St. Louis: Arch gladness for travelers

The Gateway Arch, the nation's tallest monument

The Gateway Arch, the nation’s tallest monument

With the PGA Champions Tour making its stop this week in Missouri at the Bass Pro Shops Legends of Golf at Big Cedar Lodge, it’s timely to talk about another “Show Me” state destination—St. Louis. Once the fourth largest city in the U.S., it must be one of the most unheralded places to visit in the Midwest. For most people, St. Louis is synonymous with the monumental Gateway Arch, sitting majestically aside the Mississippi River. For others it’s the Anheuser-Busch brewery or the St. Louis Cardinals baseball team. Regardless of one’s orientation, St. Louis is jammed-packed with things to do and see. Just scratching the surface, here’s how we spent a delightful 48 hours and vowed a return trip soon.

Bus Tour: It may be an old fogey thing to do but it’s hard to beat a narrated bus tour. We selected St. Louis Fun Tour and it was perfect. Starting at 10 am downtown, the driver did an excellent and light-hearted job of providing a 75-minute overview of the city’s major attractions and historic reference points. With the constant ding of a bell, he cited the many free admissions common to the area. In fact, he claimed St Louis is second to only the nation’s capital for free museums and the like.

Missouri History Museum: Based on the bus driver’s urging, we visited this fine museum located inside Forest Park, the site of the 1904 World’s Fair. One of the best exhibits is its permanent display on the World’s Fair itself, chock full of historical documents, photos, memorabilia, all thrusting one back in time when the Fair attracted over 20 million visitors! One factoid: Grand Rapids-based Bissell Carpet Co. won a grand prize for designing the most unique exhibit in the Palace of Manufacturers. Incidentally, the 1904 Olympics was also held in St. Louis where golf was included as an individual sport. Talk about a busy town!

St. Louis Art Museum: The main building is the only surviving permanent building constructed for the World’s Fair so that’s reason alone to visit. There’s also a new East Building and combined with the Museum offers a comprehensive and impressive selection of galleries with an outstanding collection of American art.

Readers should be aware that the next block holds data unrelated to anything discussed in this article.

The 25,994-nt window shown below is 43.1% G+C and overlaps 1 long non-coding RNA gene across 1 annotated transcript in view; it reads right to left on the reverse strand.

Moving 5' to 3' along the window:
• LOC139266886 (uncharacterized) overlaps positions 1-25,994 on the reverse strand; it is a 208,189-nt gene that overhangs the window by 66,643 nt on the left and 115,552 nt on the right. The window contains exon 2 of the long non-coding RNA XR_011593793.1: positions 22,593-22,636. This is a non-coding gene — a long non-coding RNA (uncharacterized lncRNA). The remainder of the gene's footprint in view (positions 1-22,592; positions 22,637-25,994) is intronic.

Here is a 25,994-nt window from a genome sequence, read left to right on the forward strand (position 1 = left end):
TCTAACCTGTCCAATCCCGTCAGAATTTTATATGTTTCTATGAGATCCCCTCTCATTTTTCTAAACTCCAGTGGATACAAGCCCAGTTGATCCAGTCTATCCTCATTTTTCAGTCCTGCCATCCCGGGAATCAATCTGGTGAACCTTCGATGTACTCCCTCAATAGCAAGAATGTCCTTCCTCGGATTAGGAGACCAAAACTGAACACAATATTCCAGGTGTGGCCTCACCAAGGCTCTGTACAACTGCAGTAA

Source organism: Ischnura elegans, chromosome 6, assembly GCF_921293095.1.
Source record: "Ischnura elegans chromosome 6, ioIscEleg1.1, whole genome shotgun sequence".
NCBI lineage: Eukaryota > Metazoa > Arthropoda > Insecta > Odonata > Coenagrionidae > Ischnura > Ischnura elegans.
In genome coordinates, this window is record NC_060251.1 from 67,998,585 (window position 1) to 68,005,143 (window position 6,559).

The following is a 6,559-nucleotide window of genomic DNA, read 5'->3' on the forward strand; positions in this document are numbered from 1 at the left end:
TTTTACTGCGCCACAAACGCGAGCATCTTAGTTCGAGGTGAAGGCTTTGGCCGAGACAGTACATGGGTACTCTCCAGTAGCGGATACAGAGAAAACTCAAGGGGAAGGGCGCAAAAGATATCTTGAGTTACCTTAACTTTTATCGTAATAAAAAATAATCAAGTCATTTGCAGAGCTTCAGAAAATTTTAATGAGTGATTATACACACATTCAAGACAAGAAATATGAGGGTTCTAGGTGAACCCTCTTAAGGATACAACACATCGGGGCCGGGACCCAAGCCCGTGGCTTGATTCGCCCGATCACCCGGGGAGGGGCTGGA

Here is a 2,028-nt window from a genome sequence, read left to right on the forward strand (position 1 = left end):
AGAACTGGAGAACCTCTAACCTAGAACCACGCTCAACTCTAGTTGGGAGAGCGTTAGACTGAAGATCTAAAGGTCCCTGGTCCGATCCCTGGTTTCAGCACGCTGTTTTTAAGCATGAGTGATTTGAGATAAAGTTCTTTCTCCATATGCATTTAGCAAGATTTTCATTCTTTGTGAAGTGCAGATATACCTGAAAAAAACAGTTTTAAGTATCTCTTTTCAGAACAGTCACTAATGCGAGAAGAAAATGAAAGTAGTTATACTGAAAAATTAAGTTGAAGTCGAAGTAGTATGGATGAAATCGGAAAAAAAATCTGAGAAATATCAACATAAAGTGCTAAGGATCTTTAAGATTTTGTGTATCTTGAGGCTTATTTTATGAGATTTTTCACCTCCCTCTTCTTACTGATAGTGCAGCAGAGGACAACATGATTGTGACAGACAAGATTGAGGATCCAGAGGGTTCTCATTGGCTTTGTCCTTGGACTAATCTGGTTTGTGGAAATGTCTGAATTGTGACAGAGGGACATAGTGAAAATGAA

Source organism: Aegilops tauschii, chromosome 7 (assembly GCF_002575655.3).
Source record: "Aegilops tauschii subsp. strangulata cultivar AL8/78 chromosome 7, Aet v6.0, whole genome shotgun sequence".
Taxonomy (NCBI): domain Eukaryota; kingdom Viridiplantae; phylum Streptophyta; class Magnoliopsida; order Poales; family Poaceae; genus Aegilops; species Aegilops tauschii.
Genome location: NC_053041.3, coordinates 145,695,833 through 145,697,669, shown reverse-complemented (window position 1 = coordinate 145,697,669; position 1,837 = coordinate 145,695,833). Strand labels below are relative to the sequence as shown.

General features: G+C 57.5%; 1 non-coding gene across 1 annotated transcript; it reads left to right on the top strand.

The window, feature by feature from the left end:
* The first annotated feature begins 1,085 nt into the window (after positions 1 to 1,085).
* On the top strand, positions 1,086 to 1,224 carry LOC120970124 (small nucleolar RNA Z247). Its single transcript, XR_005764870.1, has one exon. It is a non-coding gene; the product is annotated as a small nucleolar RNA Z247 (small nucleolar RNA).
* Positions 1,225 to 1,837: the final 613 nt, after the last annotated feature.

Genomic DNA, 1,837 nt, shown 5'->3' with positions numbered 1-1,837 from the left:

St. Louis Zoo: Although time prevented us from visiting, the Zoo inside Forest Park remains a popular destination. It’s annually ranked as one of the top zoos in the U.S. with over 24,000 animals.

Cathedral Basilica of St. Louis: One doesn’t have to be Catholic or even religious to marvel at this magnificent edifice, built in 1914. It boasts the largest collection of mosaics under one roof in the world. Tours are available during the week by reservation only and on Sunday without reservation at approximately 1 pm.

Ballpark Village is a home run for baseball fans

Ballpark Village is a home run for baseball fans

Cardinals Nation in Ballpark Village: Just north of Busch Stadium is Ballpark Village, a sports and entertainment complex devoted to the Cardinals and baseball. If you love baseball or huge sports bars, it’s a must stop. When we visited the Cardinals were playing a spring game and it was being shown on a gigantic HD screen. There’s also the Cardinals Hall of Fame and Museum which bucks (not Jack and Joe) the local trend and charges for admission.

Three Sixty: Located atop the Hilton St. Louis, this snazzy bar and bistro offers majestic and outdoor views of St. Louis, including Busch Stadium, Gateway Arch, the Mississippi and surrounding areas. It’s a great place for a drink and a light meal.

Central West End: We were so pleased our hotel was situated here, so close to Forest Park. This is a vibrant and hip neighborhood filled with cool restaurants, pubs, shops and galleries. Particularly fascinating were the streets, many with gated entrances, with magnificent private homes built during the early 1900s. In particular, check out the homes on Hortense Place, between Euclid Ave and Kingshighway. This is also the neighborhood where playwright Tennessee Williams wrote The Glass Menagerie.

Chase Plaza Hotel: Indicative of its Historic Hotels of America designation, the Chase Plaza is an opulent step back in time, offering first-class accommodations and an array of fine dining options. The complex itself, located in the the heart of the Central West End area, consists of two buildings, the Chase Hotel built in 1922 and the Art Deco-styled Park Plaza tower built in 1929 and today housing condominiums. It’s been a AAA Four-Diamond winning hotel for the past dozen years and features 338 luxury rooms. In addition to a Salon & Spa and Wellness Center, there’s also a five-screen theater.

The Probstein offers three nine-hole courses

The Probstein offers three nine-hole courses

Golf: Inside Forest Park, there are three par-35 courses at the Norman K. Probstein GC—the Hawthorne, Dogwood and Redbud. The original Forest Park GC was built in 1913 but this new rendition is the handsome handiwork of Stan Gentry in 2004 then under Hale Irwin Signature Design. With zoysia fairways, the layouts are sporting and challenging depending upon the tee selection. Best played on less busy weekdays.

The only downside to our recent visit to St. Louis was the fact that the museum and tram ride to the top of Gateway Arch were still closed due to major renovations. Our bus guide said the renovations, totaling over $300 million, are the most expensive in the history of the National Park Service. The nation’s tallest monument, it was designed by Bloomfield Hills (Mich) native Eero Saarinen.

With the renovations set to be completed this Spring, it’s as good as excuse as any for a return a visit to St. Louis.

For more information about planning a visit to St. Louis, check out

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